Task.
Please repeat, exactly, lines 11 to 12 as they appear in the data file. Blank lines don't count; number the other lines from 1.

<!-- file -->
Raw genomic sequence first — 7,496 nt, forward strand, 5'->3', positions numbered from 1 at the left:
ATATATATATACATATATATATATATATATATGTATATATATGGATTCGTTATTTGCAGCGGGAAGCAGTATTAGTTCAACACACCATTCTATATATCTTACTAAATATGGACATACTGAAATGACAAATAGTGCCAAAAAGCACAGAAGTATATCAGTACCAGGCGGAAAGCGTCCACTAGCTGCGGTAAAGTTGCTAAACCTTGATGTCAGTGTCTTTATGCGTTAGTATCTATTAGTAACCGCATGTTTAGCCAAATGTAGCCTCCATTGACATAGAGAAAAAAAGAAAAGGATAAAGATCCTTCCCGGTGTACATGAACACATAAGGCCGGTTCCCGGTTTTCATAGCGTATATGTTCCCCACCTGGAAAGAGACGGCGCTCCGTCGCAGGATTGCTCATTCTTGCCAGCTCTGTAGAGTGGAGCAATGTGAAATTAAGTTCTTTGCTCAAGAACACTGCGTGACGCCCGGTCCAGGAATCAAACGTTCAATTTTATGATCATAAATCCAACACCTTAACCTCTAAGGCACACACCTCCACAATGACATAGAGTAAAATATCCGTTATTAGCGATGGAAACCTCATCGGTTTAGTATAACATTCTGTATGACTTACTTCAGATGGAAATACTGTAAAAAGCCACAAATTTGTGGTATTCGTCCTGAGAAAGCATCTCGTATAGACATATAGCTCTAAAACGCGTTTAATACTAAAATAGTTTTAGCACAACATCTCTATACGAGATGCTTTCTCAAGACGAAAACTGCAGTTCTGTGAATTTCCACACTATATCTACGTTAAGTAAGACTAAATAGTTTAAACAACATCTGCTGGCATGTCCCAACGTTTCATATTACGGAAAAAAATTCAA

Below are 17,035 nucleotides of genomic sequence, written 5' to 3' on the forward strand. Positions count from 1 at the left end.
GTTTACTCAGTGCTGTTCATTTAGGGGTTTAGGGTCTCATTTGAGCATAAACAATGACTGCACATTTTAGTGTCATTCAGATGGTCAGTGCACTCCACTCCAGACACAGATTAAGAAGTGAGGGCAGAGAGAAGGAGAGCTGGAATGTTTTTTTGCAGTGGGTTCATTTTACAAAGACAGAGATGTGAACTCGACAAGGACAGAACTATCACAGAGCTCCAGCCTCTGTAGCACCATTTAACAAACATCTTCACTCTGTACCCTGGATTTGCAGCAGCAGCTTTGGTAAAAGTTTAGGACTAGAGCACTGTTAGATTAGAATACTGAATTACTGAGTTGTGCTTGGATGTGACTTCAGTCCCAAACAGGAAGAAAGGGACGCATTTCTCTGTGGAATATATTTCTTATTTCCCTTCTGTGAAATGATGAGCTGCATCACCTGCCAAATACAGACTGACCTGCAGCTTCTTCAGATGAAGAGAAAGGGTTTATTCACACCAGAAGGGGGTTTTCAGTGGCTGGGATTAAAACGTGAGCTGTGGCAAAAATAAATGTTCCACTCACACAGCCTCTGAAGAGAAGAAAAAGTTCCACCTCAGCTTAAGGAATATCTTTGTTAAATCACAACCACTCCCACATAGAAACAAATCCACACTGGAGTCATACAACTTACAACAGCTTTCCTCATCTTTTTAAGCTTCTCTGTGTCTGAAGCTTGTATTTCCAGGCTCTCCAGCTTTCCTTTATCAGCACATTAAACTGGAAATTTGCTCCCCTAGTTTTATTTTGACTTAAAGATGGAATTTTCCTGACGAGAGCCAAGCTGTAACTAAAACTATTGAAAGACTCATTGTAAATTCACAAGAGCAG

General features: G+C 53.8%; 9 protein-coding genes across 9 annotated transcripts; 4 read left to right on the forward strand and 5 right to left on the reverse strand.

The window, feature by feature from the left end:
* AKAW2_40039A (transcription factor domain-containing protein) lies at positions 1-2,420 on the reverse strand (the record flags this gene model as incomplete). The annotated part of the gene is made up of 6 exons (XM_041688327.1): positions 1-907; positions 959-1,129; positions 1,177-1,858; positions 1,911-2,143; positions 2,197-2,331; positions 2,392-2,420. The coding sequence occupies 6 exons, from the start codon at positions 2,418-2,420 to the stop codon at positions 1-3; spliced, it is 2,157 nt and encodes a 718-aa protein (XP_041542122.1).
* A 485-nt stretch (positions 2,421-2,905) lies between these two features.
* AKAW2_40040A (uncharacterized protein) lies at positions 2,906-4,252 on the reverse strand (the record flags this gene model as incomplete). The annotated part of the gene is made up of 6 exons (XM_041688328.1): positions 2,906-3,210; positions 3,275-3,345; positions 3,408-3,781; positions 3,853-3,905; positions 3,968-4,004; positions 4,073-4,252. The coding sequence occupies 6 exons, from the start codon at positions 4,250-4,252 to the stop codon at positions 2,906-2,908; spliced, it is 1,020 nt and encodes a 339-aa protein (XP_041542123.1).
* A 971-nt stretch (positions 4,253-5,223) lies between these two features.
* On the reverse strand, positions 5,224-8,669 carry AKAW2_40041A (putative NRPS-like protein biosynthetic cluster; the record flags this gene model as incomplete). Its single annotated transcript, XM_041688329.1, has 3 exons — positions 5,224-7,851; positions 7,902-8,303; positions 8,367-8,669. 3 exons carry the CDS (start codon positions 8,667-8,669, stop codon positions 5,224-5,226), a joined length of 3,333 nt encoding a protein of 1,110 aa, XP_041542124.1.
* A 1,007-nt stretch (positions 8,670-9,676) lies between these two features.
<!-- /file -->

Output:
* On the reverse strand, positions 5,224-8,669 carry AKAW2_40041A (putative NRPS-like protein biosynthetic cluster; the record flags this gene model as incomplete). Its single annotated transcript, XM_041688329.1, has 3 exons — positions 5,224-7,851; positions 7,902-8,303; positions 8,367-8,669. 3 exons carry the CDS (start codon positions 8,667-8,669, stop codon positions 5,224-5,226), a joined length of 3,333 nt encoding a protein of 1,110 aa, XP_041542124.1.
* A 1,007-nt stretch (positions 8,670-9,676) lies between these two features.